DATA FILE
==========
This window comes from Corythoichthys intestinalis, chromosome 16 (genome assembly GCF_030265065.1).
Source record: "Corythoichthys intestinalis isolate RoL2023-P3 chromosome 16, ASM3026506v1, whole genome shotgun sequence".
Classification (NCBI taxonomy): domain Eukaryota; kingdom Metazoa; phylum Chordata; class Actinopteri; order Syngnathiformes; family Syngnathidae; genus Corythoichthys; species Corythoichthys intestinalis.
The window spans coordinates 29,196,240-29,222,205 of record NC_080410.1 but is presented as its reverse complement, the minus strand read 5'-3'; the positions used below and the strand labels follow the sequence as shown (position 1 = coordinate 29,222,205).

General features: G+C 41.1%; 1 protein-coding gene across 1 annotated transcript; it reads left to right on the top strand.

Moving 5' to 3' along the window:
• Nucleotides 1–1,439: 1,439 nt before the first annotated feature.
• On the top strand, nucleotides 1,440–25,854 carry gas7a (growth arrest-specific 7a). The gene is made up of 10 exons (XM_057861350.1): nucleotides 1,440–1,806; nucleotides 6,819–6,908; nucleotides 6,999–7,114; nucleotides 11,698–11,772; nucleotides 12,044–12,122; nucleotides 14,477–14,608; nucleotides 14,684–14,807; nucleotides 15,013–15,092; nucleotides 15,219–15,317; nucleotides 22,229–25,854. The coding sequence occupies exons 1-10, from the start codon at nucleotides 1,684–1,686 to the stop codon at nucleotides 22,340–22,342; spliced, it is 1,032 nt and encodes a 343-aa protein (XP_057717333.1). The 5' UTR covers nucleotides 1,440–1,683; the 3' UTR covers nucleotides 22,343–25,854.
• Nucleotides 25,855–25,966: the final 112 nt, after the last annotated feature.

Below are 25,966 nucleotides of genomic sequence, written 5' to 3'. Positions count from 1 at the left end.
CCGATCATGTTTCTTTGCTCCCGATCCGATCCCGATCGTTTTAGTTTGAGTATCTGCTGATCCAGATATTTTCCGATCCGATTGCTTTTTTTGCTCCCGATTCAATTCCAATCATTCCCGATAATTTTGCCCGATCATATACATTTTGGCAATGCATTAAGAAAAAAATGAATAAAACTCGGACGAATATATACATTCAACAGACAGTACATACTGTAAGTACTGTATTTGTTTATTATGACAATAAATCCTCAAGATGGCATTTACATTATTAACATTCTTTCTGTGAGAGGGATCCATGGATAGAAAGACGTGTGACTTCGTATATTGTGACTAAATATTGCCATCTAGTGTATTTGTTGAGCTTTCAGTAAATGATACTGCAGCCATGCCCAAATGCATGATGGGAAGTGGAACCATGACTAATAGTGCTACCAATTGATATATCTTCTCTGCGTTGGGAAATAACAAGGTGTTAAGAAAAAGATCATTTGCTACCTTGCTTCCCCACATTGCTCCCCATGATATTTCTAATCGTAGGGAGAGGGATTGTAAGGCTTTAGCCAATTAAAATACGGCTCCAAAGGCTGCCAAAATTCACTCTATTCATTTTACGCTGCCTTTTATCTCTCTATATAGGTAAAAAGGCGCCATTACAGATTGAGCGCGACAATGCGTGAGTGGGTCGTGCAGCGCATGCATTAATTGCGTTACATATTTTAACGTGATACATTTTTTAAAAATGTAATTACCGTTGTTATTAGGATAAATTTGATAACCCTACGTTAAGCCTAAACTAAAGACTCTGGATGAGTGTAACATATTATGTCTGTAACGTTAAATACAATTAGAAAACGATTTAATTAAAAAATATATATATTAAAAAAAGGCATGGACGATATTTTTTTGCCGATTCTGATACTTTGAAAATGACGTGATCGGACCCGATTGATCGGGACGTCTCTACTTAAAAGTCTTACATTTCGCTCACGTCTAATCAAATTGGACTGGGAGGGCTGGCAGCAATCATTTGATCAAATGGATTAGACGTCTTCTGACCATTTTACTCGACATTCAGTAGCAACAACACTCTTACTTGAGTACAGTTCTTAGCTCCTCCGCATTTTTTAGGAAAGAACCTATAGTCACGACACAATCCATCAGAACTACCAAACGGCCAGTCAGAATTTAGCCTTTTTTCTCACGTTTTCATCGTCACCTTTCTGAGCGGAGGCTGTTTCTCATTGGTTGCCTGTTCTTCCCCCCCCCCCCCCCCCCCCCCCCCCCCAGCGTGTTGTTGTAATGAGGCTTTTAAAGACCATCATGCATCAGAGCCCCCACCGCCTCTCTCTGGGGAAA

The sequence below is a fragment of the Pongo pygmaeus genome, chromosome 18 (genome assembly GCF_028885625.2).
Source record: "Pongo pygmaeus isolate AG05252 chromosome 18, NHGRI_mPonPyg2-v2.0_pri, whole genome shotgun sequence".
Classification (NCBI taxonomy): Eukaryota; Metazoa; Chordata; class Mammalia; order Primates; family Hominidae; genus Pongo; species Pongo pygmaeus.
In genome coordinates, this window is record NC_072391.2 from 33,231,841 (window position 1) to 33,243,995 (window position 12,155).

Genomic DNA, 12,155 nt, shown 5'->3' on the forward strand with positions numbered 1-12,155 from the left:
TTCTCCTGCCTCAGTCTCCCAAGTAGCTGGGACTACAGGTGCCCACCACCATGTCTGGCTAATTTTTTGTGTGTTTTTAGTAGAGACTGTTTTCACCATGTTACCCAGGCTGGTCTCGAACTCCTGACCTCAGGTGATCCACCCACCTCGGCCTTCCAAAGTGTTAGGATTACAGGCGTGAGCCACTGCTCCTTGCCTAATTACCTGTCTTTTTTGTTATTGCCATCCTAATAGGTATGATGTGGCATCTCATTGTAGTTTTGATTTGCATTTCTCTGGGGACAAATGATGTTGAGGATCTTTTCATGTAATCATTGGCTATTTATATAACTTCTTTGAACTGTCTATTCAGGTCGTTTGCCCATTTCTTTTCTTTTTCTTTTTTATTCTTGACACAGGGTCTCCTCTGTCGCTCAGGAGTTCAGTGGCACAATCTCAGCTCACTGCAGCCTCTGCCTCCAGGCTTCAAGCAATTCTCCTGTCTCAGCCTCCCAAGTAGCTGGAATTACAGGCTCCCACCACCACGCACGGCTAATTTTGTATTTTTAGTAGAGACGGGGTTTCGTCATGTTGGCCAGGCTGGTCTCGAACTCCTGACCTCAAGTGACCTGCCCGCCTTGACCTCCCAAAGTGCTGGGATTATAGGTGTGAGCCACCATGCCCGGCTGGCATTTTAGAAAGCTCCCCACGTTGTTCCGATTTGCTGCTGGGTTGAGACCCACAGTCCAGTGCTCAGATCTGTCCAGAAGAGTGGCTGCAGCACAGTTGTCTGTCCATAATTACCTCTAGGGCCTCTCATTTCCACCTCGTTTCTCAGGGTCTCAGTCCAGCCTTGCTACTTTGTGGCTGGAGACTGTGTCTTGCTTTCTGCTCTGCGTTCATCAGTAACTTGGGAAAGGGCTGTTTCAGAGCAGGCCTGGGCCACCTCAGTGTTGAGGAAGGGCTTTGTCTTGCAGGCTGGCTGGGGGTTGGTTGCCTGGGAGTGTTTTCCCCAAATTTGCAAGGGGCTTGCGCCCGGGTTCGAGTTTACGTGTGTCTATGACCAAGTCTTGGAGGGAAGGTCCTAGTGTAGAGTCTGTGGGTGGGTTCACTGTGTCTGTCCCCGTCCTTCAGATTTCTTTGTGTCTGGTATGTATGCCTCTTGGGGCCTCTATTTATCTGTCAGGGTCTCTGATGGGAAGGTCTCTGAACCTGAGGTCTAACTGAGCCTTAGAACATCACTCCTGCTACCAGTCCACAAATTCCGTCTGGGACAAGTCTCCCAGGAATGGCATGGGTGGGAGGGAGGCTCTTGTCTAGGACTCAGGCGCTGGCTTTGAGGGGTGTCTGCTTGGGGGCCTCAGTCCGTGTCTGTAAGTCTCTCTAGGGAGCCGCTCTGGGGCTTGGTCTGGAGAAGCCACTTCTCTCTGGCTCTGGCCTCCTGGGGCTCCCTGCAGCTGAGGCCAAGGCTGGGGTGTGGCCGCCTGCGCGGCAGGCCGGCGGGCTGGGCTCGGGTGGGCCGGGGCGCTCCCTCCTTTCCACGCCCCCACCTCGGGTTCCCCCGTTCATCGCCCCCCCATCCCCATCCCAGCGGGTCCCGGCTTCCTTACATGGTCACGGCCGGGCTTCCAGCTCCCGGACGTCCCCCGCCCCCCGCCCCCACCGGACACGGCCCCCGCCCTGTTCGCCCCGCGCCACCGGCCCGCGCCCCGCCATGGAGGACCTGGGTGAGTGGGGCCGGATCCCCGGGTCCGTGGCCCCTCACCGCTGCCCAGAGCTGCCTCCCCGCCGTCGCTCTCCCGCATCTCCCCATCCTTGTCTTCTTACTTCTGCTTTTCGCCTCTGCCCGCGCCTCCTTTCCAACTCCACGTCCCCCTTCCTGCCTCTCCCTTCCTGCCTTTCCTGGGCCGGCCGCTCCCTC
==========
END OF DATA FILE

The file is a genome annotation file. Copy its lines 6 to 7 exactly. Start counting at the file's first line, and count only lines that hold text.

Moving 5' to 3' along the window:
• Nucleotides 1–1,439: 1,439 nt before the first annotated feature.